ASIA NEWS NETWORK
WE KNOW ASIA BETTER
Grading Xi Jinping's first 100 days in office
Publication Date : 20-02-2013
This Friday, Xi Jinping will mark his first 100 days in power as China's supremo since taking over the Communist Party's top positions on Nov 15 last year.
Though there is no practice in China of assessing a new top leader's work, observers say Mr Xi has managed to keep the people generally happy during the honeymoon period.
His penchant for frugality and simplicity, his image as a "man of the people" despite his aristocratic background, and an aggressive anti-corruption stance have helped him win support, they say.
Xi and his team, including incoming Premier Li Keqiang, have also struck the right note with their policy initiatives, including an income-distribution plan with higher taxes for the better-off and more help for the poor and needy.
But observers say Xi has failed to impress on foreign policy, with moves and rhetoric that may have overly stirred nationalistic sentiments and caused concerns among China's neighbours, which could boomerang to hurt him.
Asked to grade Xi on a scale from "A" to "F", Singapore-based observer Li Mingjiang gave him an "A minus". "Xi has done a fairly good job so far. First of all, he has created a new and positive political atmosphere in China," he added.
Professor Li cited Xi's efforts such as cutting back on lavish ceremonies and receptions for officials, encouraging local governments to be less wasteful, and taking tougher steps against graft.
His moves in highlighting the importance of military build-up, emphasising the continuity of reforms, and trying to chart a middle-of-the-road ideological approach have also helped him score points, said Prof Li.
Xi got a "B" grade from Nottingham University analyst Steve Tsang, who credits the leader for taking on corruption and abuse of power verbally.
"He has also projected an image of taking these issues seriously by appointing Wang Qishan to this portfolio," he added.
Wang, the outgoing Vice-Premier known to be a no-nonsense fire-fighter, was named to the apex Politburo Standing Committee as the new anti-corruption czar amid China's leadership change last November.
But Hong Kong-based analyst Willy Lam gave Xi "a mere pass" - a "D" grade.
He said Xi has been disappointing in not saying much so far about economic and especially political reform, and has also continued the illegal treatment of dissidents such as the house arrest of jailed Nobel laureate Liu Xiaobo's wife Liu Xia.
"Since he is only accountable to the 82 million party members, he has fulfilled his primary role of maintaining sociopolitical stability and the Communist Party's monopoly on power," said Professor Lam.
"But for the great majority of Chinese, he hasn't even begun the uphill task of picking up the threads of reform."
Also, analysts say Xi has not done as well in managing China's foreign relations, particularly in its dispute with Japan over an island chain known in Japan as Senkaku and in China as Diaoyu.
"He could have handled the maritime dispute with Japan better, rather than allowing or authorising the escalation to continue, culminating in the use of fire-control radar on a Japanese naval ship and helicopter," said Professor Tsang.
He also questioned the timing of Xi's "prepare for battle" speech last December when he visited troops of the Guangzhou Military Region, and a trip aboard the Haikou destroyer that patrols waters in the disputed South China Sea.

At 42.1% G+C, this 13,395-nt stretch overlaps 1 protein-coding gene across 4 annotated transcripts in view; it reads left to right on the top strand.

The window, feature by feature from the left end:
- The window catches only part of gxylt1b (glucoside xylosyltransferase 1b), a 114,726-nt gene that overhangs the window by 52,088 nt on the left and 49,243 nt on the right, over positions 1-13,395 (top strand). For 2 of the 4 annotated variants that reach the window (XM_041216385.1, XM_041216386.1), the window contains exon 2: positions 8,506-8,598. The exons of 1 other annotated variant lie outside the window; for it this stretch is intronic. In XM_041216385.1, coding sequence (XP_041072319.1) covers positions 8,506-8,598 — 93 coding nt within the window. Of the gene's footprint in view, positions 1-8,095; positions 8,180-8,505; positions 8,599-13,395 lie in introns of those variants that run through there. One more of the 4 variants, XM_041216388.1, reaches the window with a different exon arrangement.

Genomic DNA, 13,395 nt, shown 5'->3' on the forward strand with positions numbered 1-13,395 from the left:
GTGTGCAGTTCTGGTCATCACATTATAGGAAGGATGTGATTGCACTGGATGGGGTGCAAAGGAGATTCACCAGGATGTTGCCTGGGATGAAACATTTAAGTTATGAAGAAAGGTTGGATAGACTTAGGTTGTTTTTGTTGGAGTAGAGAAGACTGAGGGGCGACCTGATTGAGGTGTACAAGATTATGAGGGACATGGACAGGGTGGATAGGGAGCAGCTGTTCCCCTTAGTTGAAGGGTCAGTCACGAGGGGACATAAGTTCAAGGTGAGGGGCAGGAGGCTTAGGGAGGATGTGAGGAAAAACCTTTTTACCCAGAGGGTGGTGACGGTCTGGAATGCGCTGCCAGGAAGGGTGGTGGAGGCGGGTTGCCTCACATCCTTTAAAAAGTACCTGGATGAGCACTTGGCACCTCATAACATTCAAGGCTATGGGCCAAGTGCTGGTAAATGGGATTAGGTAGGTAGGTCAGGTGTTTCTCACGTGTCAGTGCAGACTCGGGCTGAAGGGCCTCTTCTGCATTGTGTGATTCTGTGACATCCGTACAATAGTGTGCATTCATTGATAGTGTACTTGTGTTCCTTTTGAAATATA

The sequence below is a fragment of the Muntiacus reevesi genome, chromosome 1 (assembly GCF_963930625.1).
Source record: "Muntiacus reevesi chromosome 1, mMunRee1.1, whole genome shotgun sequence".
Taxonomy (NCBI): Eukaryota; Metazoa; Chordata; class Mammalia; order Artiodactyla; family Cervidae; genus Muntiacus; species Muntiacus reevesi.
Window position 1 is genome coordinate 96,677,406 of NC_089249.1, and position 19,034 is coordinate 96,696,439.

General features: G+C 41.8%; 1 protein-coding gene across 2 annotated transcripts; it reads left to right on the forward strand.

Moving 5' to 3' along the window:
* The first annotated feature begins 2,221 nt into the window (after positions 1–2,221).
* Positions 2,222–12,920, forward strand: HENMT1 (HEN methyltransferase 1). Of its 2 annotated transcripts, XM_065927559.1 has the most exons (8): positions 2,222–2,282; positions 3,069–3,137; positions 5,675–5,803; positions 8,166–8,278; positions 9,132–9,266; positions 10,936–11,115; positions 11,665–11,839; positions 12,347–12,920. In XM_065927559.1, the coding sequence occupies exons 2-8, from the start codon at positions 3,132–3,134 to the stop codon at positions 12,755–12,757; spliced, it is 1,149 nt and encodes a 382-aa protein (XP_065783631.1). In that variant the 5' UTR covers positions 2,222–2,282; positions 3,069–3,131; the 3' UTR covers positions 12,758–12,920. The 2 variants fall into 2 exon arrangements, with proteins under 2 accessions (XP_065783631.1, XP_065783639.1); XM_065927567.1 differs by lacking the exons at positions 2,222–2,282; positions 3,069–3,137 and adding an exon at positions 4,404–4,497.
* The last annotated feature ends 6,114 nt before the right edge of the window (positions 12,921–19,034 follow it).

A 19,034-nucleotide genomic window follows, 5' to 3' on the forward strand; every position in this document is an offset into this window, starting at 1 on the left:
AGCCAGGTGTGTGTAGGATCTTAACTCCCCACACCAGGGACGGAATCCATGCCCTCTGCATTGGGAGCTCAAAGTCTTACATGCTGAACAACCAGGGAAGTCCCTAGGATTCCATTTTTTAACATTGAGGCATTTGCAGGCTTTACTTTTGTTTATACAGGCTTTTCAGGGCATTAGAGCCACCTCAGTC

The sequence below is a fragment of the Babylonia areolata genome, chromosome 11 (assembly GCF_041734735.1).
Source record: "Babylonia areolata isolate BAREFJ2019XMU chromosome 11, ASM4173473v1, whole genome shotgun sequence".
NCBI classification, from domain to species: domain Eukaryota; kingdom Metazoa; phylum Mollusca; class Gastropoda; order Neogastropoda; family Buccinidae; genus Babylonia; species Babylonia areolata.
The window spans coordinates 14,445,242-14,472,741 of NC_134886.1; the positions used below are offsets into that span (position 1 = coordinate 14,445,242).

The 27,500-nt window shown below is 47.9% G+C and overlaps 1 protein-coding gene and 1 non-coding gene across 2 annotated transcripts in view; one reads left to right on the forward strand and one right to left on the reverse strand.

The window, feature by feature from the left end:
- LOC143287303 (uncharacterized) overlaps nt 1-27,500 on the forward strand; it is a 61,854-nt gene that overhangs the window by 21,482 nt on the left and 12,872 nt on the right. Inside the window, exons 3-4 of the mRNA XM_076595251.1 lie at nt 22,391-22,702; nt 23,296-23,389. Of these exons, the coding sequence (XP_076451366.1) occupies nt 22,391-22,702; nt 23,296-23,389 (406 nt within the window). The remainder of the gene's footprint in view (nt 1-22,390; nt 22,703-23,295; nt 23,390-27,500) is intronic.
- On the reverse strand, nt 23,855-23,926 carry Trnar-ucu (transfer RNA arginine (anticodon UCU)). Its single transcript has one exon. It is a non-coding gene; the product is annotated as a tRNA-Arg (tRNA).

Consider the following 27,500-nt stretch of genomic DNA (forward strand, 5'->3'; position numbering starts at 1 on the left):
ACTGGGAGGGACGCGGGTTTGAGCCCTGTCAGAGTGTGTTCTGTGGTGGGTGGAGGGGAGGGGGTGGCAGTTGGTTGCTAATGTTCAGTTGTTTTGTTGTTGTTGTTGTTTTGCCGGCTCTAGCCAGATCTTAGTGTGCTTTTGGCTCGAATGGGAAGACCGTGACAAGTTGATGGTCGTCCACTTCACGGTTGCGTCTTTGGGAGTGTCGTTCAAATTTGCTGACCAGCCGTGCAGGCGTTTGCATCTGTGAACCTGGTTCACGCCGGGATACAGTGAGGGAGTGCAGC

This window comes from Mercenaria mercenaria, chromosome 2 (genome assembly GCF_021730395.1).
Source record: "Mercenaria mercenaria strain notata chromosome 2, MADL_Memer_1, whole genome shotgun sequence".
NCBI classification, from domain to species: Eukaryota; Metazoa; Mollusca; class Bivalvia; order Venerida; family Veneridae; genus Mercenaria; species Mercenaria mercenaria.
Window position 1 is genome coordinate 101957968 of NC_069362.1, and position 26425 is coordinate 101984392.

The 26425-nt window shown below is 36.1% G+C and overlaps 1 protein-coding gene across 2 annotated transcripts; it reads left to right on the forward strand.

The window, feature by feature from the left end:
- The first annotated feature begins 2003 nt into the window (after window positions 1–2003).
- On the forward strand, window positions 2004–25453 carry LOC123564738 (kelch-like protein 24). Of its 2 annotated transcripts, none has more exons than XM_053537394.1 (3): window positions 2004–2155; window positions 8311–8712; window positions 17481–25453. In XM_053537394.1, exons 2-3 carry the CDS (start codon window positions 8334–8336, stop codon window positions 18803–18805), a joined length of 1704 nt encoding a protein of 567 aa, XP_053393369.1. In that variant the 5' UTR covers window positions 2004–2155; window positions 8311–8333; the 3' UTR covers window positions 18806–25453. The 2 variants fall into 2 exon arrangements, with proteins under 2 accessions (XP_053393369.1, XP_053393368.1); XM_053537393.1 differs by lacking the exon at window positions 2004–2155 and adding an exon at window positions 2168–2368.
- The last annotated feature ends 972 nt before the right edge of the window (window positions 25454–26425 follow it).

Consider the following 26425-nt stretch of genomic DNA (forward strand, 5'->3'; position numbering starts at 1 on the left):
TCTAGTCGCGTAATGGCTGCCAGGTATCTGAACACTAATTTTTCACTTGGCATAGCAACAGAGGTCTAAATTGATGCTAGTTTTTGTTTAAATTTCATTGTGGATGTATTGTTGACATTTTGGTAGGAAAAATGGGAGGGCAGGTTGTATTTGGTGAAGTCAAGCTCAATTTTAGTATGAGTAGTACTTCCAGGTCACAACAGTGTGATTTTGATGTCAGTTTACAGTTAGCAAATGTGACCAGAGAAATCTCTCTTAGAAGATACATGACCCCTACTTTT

Xi was quoted as saying: "We must insist on using battle-ready standards in undertaking combat preparations, constantly enhancing officers and troops' thinking about serving in battle, and leading troops into battle and training troops for battle."
While it is normal for military forces to prepare for combat, Prof Tsang said Xi "could have made the same point without giving rise to a sense that he had Japan and other neighbours in mind".
Prof Li, who is from the S. Rajaratnam School of International Studies, believes the combative talk was deliberate, with the new leadership deciding to use nationalism as a political tool to enhance national cohesion.
After all, Xi gave a rousing speech last December about the revival of China and its people in his vision of a "China dream" soon after becoming general secretary of the Communist Party and chairman of the powerful Central Military Commission.
But Prof Li thinks such moves could backfire.
"The new leaders' rhetoric of 'China dream' and a strong military does not help build a good image for China in the region and the world," he added.
"The heavy-handed approach to territorial and maritime disputes may not bring about the results that they expect."
In a nutshell, the Chinese people are happy, while other countries are worried.
The real test of Xi's support from the people comes after he assumes the Chinese presidency next month.
It would mark the end of the unofficial honeymoon and the start of rising expectations among the people for substantial policy changes on hot- button issues like graft and rising inflation.
Prof Lam said Xi looks likely to be a stronger supremo than his predecessor Hu Jintao, "who has a weak personality and tended to seek compromises".
Prof Tsang said Xi has shown that his top priority is to keep the party in power by nipping in the bud any movement that may appear to be a challenge.
"He is committed to 'reform' as a process, but prefers not to reveal where reform should lead to eventually," he added. "In other words, reform is just a means to keep the party in power, certainly not to bring China towards democracy."